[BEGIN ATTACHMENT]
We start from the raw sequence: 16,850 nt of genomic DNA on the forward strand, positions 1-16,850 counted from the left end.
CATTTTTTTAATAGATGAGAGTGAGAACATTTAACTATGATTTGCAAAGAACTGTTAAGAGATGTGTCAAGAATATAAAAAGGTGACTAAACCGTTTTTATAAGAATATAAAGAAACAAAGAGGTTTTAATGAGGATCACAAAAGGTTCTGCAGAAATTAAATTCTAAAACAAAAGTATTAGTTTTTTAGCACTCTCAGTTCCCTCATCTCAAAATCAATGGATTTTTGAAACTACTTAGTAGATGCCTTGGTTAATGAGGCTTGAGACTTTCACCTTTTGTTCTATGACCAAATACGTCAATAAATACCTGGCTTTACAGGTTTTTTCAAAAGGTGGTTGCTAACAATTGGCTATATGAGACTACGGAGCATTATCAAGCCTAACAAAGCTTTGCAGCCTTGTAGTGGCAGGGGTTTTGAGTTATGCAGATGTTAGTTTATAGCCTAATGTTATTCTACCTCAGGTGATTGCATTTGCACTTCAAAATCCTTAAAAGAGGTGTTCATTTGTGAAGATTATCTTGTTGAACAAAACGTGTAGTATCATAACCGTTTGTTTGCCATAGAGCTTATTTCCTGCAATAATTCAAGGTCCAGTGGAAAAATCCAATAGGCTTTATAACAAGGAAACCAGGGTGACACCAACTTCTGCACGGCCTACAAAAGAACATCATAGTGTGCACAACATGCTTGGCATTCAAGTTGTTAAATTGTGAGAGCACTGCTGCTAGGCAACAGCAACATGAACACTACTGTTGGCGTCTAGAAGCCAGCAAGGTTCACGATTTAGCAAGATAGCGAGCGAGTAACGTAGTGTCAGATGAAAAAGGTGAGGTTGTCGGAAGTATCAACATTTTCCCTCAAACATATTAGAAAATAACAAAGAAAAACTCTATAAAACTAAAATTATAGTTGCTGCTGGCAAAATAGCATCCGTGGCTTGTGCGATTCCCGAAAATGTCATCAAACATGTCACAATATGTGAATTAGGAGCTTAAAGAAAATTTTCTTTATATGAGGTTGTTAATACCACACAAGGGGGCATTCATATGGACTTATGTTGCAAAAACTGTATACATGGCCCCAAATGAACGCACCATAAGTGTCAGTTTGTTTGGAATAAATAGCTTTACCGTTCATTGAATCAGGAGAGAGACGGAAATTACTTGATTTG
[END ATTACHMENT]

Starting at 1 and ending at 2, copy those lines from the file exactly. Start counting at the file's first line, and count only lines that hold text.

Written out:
We start from the raw sequence: 16,850 nt of genomic DNA on the forward strand, positions 1-16,850 counted from the left end.
CATTTTTTTAATAGATGAGAGTGAGAACATTTAACTATGATTTGCAAAGAACTGTTAAGAGATGTGTCAAGAATATAAAAAGGTGACTAAACCGTTTTTATAAGAATATAAAGAAACAAAGAGGTTTTAATGAGGATCACAAAAGGTTCTGCAGAAATTAAATTCTAAAACAAAAGTATTAGTTTTTTAGCACTCTCAGTTCCCTCATCTCAAAATCAATGGATTTTTGAAACTACTTAGTAGATGCCTTGGTTAATGAGGCTTGAGACTTTCACCTTTTGTTCTATGACCAAATACGTCAATAAATACCTGGCTTTACAGGTTTTTTCAAAAGGTGGTTGCTAACAATTGGCTATATGAGACTACGGAGCATTATCAAGCCTAACAAAGCTTTGCAGCCTTGTAGTGGCAGGGGTTTTGAGTTATGCAGATGTTAGTTTATAGCCTAATGTTATTCTACCTCAGGTGATTGCATTTGCACTTCAAAATCCTTAAAAGAGGTGTTCATTTGTGAAGATTATCTTGTTGAACAAAACGTGTAGTATCATAACCGTTTGTTTGCCATAGAGCTTATTTCCTGCAATAATTCAAGGTCCAGTGGAAAAATCCAATAGGCTTTATAACAAGGAAACCAGGGTGACACCAACTTCTGCACGGCCTACAAAAGAACATCATAGTGTGCACAACATGCTTGGCATTCAAGTTGTTAAATTGTGAGAGCACTGCTGCTAGGCAACAGCAACATGAACACTACTGTTGGCGTCTAGAAGCCAGCAAGGTTCACGATTTAGCAAGATAGCGAGCGAGTAACGTAGTGTCAGATGAAAAAGGTGAGGTTGTCGGAAGTATCAACATTTTCCCTCAAACATATTAGAAAATAACAAAGAAAAACTCTATAAAACTAAAATTATAGTTGCTGCTGGCAAAATAGCATCCGTGGCTTGTGCGATTCCCGAAAATGTCATCAAACATGTCACAATATGTGAATTAGGAGCTTAAAGAAAATTTTCTTTATATGAGGTTGTTAATACCACACAAGGGGGCATTCATATGGACTTATGTTGCAAAAACTGTATACATGGCCCCAAATGAACGCACCATAAGTGTCAGTTTGTTTGGAATAAATAGCTTTACCGTTCATTGAATCAGGAGAGAGACGGAAATTACTTGATTTG